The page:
Efforts by Bush administration supporters to persuade the mainstream media that any action taken by Senate Democrats short of complete acquiescence to a Bush Supreme Court nomination constitutes obstructionism are already bearing fruit. A July 3 Washington Post article by staff writer Mike Allen offers a good example. Within a few paragraphs, Allen (1) suggested that Democrats' questioning nominees on specific issues is inimical to the "dignity and respect" with which Republicans purportedly would like to see confirmation hearings conducted and (2) wrote without basis or elaboration that Democrats have "called for an unprecedented amount of consultation with the White House before the announcement of a nominee."
From the article titled "Parties Line Up Strategies for Hearings on Nomination":
Lawmakers and aides said leaders are conscious of the poor image of Congress in recent polls and are determined to avoid having the two to three days of nationally televised hearings come off like a trial. Senate Majority Leader Bill Frist (R-Tenn.) appealed for hearings marked by "dignity and respect."
That does not appear likely. Sen. Charles E. Schumer (N.Y.), the ranking Democrat on the Judiciary Committee's subcommittee on courts, said an effort to choke off inquiries about specific issues would fail because Democrats believe they have "an obligation to our country and the Constitution to thoroughly vet the nominee."
Allen appears not to have asked Schumer, but had he done so, it seems likely that the senator would have affirmed his commitment to "dignity and respect" for the nominee, regardless of the content of the questions. In fact, when he appeared on the July 3 edition of ABC's This Week with George Stephanopoulos, Schumer said: "I think it's a dereliction of our responsibilities if we don't ask these kind of questions. No, be respectful, be dignified, for sure. To take one person's writings 30 years ago and say that disqualifies them, that's wrong. But to then just say, 'OK, tell us your -- where you went to law school and what your career was and have you ever broken the law?' and you're on the Supreme Court? No way."
As for Allen's second claim -- that the Democrats' calls for consultation with the White House on the nomination are "unprecedented" -- Allen need look no further than the memoir of Sen. Orrin Hatch (R-UT), former chairman of the Senate Judiciary Committee. Hatch wrote that not only did President Clinton consult with him as the ranking Republican on the committee (the Republicans were in the minority at the time), but Clinton actually nominated the two judges Hatch recommended for vacancies on the Supreme Court created by the retirements of justices Byron R. White and Harry A. Blackmun -- then-D.C. Circuit judge Ruth Bader Ginsburg and then-First Circuit judge Steven Breyer. In his 2002 memoir Square Peg: Confessions of a Citizen Senator (Basic Books, 2002), Hatch recounted the conversation in which he recommended both Ginsburg and Breyer to Clinton:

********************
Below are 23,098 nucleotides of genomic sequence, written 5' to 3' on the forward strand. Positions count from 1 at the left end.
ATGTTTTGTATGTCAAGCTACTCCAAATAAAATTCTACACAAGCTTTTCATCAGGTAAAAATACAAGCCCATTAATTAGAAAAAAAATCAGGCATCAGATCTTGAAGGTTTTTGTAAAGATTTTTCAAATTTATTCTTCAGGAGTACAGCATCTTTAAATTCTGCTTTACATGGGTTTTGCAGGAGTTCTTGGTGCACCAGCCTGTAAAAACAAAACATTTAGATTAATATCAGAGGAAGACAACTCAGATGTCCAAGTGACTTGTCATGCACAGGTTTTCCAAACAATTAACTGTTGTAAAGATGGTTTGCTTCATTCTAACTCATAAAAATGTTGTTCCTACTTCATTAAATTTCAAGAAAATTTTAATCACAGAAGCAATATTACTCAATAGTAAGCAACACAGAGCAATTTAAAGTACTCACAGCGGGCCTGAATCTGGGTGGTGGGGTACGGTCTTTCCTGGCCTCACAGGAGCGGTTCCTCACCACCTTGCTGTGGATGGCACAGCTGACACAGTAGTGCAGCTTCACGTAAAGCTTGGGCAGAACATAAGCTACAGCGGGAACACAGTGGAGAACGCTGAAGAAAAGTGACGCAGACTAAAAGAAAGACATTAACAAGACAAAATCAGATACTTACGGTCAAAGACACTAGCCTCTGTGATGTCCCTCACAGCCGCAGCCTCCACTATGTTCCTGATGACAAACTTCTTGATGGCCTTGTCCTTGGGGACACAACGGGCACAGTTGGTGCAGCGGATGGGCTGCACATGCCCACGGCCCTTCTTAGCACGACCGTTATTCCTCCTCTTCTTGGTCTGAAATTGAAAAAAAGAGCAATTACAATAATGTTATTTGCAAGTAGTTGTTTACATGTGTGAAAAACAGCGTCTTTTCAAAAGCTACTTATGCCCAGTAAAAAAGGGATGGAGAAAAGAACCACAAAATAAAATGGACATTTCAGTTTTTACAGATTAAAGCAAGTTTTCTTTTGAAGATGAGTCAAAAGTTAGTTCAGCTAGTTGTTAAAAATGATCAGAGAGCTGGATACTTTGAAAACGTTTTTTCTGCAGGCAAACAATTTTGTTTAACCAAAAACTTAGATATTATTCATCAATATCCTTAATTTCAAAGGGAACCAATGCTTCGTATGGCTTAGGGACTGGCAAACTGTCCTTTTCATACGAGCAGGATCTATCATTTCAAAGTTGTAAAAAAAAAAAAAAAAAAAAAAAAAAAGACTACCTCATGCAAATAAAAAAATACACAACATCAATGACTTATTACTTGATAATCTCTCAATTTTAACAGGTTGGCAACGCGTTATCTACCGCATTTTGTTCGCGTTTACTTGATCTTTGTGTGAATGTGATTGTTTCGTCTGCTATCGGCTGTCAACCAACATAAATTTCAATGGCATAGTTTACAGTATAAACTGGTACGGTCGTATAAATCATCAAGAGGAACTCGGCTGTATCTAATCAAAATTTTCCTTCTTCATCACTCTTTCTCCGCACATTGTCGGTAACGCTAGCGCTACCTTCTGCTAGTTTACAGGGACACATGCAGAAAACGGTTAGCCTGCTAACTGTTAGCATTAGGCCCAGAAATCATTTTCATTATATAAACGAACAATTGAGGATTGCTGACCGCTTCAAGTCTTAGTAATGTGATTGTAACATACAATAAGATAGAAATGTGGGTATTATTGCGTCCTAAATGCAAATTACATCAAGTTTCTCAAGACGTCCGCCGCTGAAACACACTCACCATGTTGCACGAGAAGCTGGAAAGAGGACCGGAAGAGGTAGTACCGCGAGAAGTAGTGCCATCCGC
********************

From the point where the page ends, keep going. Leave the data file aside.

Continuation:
Our conversation moved to other potential candidates. I asked whether he had considered Judge Stephen Breyer of the First Circuit Court of Appeals or Judge Ruth Bader Ginsberg [sic] of the District of Columbia Court of Appeals. President Clinton indicated that he had heard Breyer's name but had not thought about Judge Ginsberg.
I indicated I thought they would be confirmed easily. I knew them both and believed that, while liberal, they were highly honest and capable jurists and their confirmation would not embarrass the President. From my perspective, they were far better than the other likely candidates from a liberal Democratic Administration.
In the end President Clinton did not select [Interior] Secretary [Bruce] Babbitt. Instead, he nominated Judge Ginsberg [sic] and Judge Breyer a year later, when Harry Blackmun retired from the court. Both were confirmed with relative ease. [p. 180]